We performed our power consumption measurements using an Extech Power Analyzer 380803. This device is connected before the PSU and measures the power draw of the entire system (without the monitor), including the power loss that occurs in the PSU itself. In the idle mode we start the system up and wait until it stops accessing the hard disk. Then we use LinX to load the CPU. For a more illustrative picture there are graphs that show how the computer power consumption grows up depending on the number of active execution threads in LinX (both at the default and overclocked system settings).
Power consumption tests is the star moment for the Intel DZ77BH-55K mainboard, because it is extremely energy-efficient not only in idle mode, but also under any type of operational load. I have to say that unlike its “Extreme” sisters, Intel DZ77BH-55K had all processor power-saving technologies working correctly right from the start – in idle mode the processor clock frequency multiplier, as well as its Vcore, were dropping as they should. However, the VR Status LEDs that should indicate the number of active phases in the processor voltage regulator circuitry always had four lights blinking. It means that either the indication system is not working or the dynamic phase adjustment technology is non-operational on this board. We tend to believe the latter is most likely the case, because the board’s power consumption readings didn’t change at all when we changed the “Processor Power Efficiency Policy” parameter. So, in fact, this board could have been even more energy-efficient, if this technology had worked properly.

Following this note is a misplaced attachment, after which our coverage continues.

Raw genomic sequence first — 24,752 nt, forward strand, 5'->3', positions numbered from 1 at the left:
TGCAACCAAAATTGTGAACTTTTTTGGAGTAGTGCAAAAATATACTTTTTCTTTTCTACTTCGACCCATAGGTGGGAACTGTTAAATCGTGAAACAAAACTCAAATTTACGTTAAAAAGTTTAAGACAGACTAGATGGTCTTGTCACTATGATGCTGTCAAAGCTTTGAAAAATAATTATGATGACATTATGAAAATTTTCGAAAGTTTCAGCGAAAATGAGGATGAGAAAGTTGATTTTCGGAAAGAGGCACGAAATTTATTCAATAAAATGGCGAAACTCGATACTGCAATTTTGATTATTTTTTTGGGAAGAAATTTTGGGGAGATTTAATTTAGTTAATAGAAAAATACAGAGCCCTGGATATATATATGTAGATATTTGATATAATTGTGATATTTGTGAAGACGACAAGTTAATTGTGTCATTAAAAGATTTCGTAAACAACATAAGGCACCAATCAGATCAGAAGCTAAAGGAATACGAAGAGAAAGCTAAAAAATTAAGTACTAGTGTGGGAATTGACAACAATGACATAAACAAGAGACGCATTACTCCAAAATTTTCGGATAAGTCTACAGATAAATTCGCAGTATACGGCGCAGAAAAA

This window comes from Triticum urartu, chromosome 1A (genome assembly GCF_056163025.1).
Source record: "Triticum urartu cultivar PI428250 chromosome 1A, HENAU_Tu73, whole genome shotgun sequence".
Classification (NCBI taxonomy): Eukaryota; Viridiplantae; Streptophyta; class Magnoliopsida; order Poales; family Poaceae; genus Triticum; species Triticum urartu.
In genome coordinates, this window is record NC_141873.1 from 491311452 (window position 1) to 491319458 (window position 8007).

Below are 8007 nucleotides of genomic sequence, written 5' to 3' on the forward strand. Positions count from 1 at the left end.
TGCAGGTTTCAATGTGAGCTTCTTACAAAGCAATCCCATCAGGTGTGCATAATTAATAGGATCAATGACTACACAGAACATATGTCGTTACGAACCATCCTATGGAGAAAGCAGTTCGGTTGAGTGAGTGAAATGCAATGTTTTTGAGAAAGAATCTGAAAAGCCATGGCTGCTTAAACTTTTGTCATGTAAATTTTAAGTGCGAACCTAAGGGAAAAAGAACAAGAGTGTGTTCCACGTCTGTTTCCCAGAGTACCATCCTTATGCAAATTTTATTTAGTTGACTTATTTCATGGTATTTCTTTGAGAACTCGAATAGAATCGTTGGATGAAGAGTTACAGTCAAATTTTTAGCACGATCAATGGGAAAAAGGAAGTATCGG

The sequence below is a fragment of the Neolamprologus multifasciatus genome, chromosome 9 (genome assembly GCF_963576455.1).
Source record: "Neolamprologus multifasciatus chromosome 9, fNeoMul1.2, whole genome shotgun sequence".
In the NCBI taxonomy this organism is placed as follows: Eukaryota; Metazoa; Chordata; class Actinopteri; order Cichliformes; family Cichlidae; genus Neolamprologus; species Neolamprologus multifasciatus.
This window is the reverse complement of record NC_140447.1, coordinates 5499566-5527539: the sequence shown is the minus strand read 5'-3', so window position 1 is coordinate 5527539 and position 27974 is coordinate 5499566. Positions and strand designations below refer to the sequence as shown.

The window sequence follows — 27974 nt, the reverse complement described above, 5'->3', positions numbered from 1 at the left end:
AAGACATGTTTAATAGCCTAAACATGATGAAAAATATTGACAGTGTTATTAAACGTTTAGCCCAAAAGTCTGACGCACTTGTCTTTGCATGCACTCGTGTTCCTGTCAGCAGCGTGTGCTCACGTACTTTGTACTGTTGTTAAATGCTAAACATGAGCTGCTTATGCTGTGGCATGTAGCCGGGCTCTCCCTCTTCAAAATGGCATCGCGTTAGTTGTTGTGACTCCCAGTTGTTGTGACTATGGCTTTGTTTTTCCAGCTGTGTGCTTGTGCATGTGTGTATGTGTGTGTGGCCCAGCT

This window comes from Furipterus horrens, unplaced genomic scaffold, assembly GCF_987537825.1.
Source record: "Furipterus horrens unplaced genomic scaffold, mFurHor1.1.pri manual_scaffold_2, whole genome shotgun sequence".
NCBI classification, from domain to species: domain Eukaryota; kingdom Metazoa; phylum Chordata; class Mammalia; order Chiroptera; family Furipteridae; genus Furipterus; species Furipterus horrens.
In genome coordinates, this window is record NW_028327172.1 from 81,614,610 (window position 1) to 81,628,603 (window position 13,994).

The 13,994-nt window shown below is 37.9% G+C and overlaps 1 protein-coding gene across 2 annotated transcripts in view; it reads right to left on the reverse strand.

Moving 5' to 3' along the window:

During processor and memory overclocking Intel DZ77BH-55K mainboard remains one of the most energy-efficient testing participants. Only those products, which failed to overclock the CPU as far as Intel DZ77BH-55K are a little ahead, since their Vcore didn’t rise as high as on Intel DZ77BH-55K. So, it’s a false win for them here.